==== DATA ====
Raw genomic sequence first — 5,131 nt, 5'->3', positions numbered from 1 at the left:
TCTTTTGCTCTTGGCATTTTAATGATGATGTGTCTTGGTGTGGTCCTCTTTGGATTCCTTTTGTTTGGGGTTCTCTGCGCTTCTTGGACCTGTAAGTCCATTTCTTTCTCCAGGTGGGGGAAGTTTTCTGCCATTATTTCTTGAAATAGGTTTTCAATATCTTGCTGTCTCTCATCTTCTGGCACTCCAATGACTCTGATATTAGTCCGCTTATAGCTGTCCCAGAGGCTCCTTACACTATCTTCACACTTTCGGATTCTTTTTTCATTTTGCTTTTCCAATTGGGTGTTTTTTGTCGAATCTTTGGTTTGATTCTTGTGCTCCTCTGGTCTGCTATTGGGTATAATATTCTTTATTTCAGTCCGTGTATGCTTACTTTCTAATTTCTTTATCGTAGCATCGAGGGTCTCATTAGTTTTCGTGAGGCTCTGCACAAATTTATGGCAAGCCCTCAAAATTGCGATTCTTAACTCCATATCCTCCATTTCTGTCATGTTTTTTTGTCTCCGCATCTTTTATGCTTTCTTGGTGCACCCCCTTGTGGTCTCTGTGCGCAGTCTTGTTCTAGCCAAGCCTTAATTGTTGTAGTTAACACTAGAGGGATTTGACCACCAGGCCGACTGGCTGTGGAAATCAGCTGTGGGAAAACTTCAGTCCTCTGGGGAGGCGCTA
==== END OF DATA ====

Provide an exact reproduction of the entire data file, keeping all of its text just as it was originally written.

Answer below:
Raw genomic sequence first — 5,131 nt, 5'->3', positions numbered from 1 at the left:
TCTTTTGCTCTTGGCATTTTAATGATGATGTGTCTTGGTGTGGTCCTCTTTGGATTCCTTTTGTTTGGGGTTCTCTGCGCTTCTTGGACCTGTAAGTCCATTTCTTTCTCCAGGTGGGGGAAGTTTTCTGCCATTATTTCTTGAAATAGGTTTTCAATATCTTGCTGTCTCTCATCTTCTGGCACTCCAATGACTCTGATATTAGTCCGCTTATAGCTGTCCCAGAGGCTCCTTACACTATCTTCACACTTTCGGATTCTTTTTTCATTTTGCTTTTCCAATTGGGTGTTTTTTGTCGAATCTTTGGTTTGATTCTTGTGCTCCTCTGGTCTGCTATTGGGTATAATATTCTTTATTTCAGTCCGTGTATGCTTACTTTCTAATTTCTTTATCGTAGCATCGAGGGTCTCATTAGTTTTCGTGAGGCTCTGCACAAATTTATGGCAAGCCCTCAAAATTGCGATTCTTAACTCCATATCCTCCATTTCTGTCATGTTTTTTTGTCTCCGCATCTTTTATGCTTTCTTGGTGCACCCCCTTGTGGTCTCTGTGCGCAGTCTTGTTCTAGCCAAGCCTTAATTGTTGTAGTTAACACTAGAGGGATTTGACCACCAGGCCGACTGGCTGTGGAAATCAGCTGTGGGAAAACTTCAGTCCTCTGGGGAGGCGCTA